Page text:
2. 2. Justification for ethanol as a fuel substitute The escalating oil import bills, dwindling fossil fuel reserves, burgeoning pollution levels, deteriorating health standards, and above all, a strong urge for using green fuels are amongst the very strong indicators to dictate a change from a purely fossil fuel mode to that based on a blend of both gasoline and ethanol. In this direction, the desired platform has already been laid out in India too, and the initiative may well be ticking forward towards an ethanol-based economy. In the longer run then, it may be a resource mix of gasohol and natural gas etc. The longterm Implications of this dual fuel economy mode may finally be seen in the context of a growing level of urban environmental pollution levels. Today, ethanol banks upon quite a few successful experience of use in transport mode across several countries like Brazil, USA and Canada. In India too, trial runs of gasohol in the public transport vehicles have, by and large, shown quite encouraging results. The clear advantage of trying this fuel on a large scale is also manifested in abundantly available local reserves of sugarcane production. If viewed realistically, the issue is not so much about he practical utilization of ethanol, but much more importantly, the broad policy framework, within which, its larger use can become possible. So, while examining the alternate fuels in their newfound role, it is quite suitable to talk of optimum use of production capacities available in the market place today. Accordingly, the desired leverage for switching to the ethanol fuel economy may not be all that difficult to provide. This calls for a multi pronged approach to create a necessary user interface for the fuel to be talked about in much more broader terms and also to intensity the efforts for strictly monitored field performance evaluation exercise. Table 1 gives a brief comparative evaluation of the basic properties of conventional petroleum fuels vis-a-vis ethanol. Table II Basic characteristics of the alternate fuels Compressed Ethanol Natural Gas (E85) (CNG) Chemical Structure CH4 Primary Methane Components Liquefied Liquefied Natural Gas Petroleum (LNG) Gas (LPG) CH3CH2OH CH4 Denatured Ethanol and Gasoline C3H8 Methane that is cooled Propane cryogenically Methanol (M85) CH3OH Methanol and Gasoline Main Fuel Source A by product Corn of petroleum Underground grains of Underground refining or reserves agricultural reserves natural gas waste processing Natural gas, coal or woody biomass Energy 29,00 Btu 63,350 80,460 Btu 73,500 Btu 84,500 Btu 2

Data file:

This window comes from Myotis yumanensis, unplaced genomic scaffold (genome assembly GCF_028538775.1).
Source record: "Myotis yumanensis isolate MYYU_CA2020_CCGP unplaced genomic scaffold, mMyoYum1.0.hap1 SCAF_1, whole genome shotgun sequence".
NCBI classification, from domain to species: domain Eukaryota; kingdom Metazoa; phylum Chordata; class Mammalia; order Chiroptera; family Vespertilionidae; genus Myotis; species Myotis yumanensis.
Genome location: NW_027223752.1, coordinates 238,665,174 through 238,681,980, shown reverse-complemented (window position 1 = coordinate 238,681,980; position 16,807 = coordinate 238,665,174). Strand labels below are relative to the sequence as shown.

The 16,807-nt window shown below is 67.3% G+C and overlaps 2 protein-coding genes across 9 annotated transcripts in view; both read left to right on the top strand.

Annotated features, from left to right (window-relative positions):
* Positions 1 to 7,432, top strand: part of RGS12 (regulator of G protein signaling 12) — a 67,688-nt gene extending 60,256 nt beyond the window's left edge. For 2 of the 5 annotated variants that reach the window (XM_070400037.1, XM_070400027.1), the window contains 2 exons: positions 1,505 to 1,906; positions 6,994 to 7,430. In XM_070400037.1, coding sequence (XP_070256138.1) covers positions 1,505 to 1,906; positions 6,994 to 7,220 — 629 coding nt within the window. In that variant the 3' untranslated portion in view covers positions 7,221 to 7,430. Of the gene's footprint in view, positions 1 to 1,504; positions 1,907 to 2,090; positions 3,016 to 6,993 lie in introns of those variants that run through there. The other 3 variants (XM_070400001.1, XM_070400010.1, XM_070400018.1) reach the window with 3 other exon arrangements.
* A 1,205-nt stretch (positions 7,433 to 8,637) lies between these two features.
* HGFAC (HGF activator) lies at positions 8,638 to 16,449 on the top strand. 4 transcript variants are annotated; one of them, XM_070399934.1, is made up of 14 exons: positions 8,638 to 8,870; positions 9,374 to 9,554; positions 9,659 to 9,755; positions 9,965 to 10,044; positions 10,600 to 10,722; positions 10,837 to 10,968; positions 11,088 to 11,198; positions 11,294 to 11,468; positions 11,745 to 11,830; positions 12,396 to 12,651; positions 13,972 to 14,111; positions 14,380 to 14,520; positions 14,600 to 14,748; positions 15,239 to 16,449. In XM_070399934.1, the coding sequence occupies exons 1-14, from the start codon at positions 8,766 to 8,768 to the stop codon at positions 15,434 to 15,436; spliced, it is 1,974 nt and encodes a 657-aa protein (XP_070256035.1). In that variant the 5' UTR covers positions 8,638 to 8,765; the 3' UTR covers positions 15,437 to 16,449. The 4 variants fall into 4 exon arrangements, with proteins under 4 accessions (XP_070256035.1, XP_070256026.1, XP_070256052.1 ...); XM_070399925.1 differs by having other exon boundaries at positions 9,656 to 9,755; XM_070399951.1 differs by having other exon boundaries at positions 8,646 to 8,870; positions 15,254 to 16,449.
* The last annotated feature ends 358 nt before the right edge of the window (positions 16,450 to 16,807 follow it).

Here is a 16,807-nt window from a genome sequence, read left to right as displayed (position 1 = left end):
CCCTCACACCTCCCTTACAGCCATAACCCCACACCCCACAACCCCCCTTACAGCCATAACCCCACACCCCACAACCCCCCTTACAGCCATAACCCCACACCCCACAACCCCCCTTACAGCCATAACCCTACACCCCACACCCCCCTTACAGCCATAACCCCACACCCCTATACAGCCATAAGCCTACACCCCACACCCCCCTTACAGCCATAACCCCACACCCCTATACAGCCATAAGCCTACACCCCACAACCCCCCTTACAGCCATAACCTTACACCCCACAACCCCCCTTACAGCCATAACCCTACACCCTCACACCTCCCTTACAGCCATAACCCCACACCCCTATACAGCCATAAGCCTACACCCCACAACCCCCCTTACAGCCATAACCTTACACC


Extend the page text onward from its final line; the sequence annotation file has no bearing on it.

3. 3. Content per Gallon Energy Ratio 3.94 to 1 or 1.42 to 1 or 1.55 to 1 or 1.36 to 1 or 1.75 to 1 or Compared to Gasoline 25% at 300 psi 70% 66% 74% 57% Liquid or Gas Gas Liquid Liquid Liquid Liquid Table III Chronology of key milestones concerning ethanol development globally Period Key Development 2500 B.C  Familiarity with the techniques to brew beer in Egypt/ Mesopotamia 1914  First known streamlined study to produce ethanol through the hydrolysis of Cellulose began in Germany 19201940  Intensive experimentation with and use of a variety of important fuel substitutes were undertaken in Argentina, Australia, Cuba, Japan, New Zealand, Philippines, South Africa and Sweden Alcohol blends were more or less satisfactorily used with nearly 4 million vehicles with scope for further utilization ahead Legal sanction granted to the use of Ethanol for fuel purposes All duty and other restrictions on such use removed to promote ethanol Heavy costs were met in the European Govt. sponsored programmers for the development of an ethanol production industry Cost of alcohol averaged abut 44 cents/gal, indirect comparison to cost of gasoline at about 9 cents/gal      The family of alternate fuels The immediate family of alternate fuels comprises of the Liquefied Natural Gas (LNG), Compressed Natural Gas (CNG), Liquefied Petroleum Gas (LPG), ethanol, methanol and several other bio-fuels. Nearly all these fuels have been used for one purpose or the other, though with varying degree of success and geographical outreach. For example, Brazil has been the front-runner in the use of ethanol, perhaps due to its early realization to make an optimum use of its record sugarcane production. Needless to say, molasses derived from the sugar cane happens to be the most well adopted route to produce ethanol. Today, new leads in the emerging area of alternate fuels have to be worked out with still greater emphasis from all key considerations. Yes, in terms of the safety aspects 3